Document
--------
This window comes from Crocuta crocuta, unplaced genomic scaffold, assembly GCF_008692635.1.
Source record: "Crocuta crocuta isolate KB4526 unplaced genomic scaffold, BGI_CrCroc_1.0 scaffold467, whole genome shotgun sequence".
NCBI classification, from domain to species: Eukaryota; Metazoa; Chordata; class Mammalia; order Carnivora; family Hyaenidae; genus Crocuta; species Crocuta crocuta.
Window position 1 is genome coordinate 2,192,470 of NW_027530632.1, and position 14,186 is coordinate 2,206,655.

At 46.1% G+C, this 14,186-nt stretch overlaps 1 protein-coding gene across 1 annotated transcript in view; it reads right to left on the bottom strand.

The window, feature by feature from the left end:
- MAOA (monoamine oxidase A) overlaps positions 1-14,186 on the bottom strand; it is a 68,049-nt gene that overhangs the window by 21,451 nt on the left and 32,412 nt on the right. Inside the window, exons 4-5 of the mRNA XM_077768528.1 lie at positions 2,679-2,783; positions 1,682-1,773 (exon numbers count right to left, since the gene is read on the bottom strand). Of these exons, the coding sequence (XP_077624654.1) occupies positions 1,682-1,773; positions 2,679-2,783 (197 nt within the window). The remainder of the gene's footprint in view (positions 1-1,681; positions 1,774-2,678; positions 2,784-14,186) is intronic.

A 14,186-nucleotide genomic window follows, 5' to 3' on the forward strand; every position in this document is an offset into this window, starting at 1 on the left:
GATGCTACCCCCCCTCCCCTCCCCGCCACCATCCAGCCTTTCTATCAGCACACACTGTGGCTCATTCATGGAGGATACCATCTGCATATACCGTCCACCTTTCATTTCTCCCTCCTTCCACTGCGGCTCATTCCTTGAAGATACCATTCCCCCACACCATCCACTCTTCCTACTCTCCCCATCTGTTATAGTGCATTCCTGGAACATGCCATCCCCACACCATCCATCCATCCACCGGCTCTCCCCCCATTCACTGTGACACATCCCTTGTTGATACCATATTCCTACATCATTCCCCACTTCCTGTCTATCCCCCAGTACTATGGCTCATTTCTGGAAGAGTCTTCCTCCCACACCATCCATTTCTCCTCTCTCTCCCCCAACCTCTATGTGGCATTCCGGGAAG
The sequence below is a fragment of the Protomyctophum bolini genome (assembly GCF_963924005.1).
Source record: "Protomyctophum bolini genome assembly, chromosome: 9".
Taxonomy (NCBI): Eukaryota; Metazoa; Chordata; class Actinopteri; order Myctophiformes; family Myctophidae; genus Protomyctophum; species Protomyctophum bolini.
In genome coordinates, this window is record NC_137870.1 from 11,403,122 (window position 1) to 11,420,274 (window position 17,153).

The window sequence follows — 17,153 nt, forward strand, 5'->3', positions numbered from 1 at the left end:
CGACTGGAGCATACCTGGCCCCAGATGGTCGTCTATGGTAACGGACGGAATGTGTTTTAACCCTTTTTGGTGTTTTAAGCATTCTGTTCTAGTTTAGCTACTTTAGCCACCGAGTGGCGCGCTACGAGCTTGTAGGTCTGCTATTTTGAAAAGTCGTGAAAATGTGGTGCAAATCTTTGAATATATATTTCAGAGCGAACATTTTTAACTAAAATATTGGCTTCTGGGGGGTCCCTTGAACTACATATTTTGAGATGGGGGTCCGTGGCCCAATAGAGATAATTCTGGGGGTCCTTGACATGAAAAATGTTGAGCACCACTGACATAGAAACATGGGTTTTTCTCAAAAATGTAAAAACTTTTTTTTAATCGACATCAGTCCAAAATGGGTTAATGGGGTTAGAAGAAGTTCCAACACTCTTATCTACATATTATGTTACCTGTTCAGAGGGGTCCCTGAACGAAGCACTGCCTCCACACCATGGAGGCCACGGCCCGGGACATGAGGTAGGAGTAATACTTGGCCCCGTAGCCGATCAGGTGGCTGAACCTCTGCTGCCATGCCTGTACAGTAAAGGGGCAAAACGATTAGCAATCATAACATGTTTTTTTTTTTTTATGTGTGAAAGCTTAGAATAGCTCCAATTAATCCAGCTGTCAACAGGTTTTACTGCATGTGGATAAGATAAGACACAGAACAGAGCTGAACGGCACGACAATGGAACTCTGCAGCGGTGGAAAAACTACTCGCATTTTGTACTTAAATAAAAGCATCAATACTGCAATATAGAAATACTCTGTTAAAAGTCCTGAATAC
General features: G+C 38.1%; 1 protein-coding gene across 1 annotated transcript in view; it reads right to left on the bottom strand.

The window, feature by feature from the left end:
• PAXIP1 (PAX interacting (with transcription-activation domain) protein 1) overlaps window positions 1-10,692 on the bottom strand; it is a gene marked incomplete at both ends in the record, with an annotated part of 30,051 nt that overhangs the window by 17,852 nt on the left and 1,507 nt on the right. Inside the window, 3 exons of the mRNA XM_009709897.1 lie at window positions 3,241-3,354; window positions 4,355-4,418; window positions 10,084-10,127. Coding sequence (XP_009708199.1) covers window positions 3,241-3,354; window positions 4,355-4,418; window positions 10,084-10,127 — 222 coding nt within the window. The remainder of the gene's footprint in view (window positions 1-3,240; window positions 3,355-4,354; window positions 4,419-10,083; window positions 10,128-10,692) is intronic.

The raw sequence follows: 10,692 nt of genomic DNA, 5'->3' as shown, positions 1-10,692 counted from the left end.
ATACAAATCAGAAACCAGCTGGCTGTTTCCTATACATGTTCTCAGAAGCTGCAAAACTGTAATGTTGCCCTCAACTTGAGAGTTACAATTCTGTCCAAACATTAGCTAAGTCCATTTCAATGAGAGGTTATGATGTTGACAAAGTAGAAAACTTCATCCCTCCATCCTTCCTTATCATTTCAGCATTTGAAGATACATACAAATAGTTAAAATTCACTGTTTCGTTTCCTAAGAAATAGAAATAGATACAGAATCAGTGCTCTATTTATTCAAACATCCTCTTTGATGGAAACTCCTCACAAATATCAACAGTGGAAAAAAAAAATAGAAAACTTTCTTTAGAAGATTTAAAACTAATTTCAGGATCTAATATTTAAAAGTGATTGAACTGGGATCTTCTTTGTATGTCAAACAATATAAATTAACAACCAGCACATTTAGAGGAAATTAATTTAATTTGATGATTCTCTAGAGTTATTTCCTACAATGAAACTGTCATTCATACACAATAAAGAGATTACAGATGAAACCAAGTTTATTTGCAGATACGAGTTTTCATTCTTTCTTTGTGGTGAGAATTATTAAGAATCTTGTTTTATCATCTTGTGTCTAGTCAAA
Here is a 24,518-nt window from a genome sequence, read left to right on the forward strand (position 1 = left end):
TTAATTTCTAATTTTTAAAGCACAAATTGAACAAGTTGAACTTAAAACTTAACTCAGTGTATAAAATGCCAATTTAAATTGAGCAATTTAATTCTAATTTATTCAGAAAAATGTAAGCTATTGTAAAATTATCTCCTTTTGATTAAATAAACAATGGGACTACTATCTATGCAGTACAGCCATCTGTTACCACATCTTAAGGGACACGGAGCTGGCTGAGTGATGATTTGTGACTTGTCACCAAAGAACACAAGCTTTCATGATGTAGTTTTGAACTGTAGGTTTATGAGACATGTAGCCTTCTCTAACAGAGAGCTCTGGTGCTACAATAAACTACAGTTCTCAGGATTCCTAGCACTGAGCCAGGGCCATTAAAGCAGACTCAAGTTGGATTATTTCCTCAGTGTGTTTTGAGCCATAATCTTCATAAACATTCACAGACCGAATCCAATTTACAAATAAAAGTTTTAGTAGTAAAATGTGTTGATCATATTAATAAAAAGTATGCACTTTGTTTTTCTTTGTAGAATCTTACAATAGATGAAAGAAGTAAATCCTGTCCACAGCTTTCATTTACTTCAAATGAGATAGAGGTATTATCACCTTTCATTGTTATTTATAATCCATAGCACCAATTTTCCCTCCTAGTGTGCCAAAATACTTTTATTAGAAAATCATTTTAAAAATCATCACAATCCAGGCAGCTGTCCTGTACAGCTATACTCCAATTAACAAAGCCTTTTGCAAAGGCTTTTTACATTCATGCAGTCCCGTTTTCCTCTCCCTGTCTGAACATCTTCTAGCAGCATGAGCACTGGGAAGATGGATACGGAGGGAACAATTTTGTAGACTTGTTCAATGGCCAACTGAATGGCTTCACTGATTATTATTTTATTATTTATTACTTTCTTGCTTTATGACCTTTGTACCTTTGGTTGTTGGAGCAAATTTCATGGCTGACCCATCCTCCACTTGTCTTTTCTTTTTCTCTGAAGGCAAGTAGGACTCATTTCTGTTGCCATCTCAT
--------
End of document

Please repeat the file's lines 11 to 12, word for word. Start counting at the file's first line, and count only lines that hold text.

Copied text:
Source record: "Protomyctophum bolini genome assembly, chromosome: 9".
Taxonomy (NCBI): Eukaryota; Metazoa; Chordata; class Actinopteri; order Myctophiformes; family Myctophidae; genus Protomyctophum; species Protomyctophum bolini.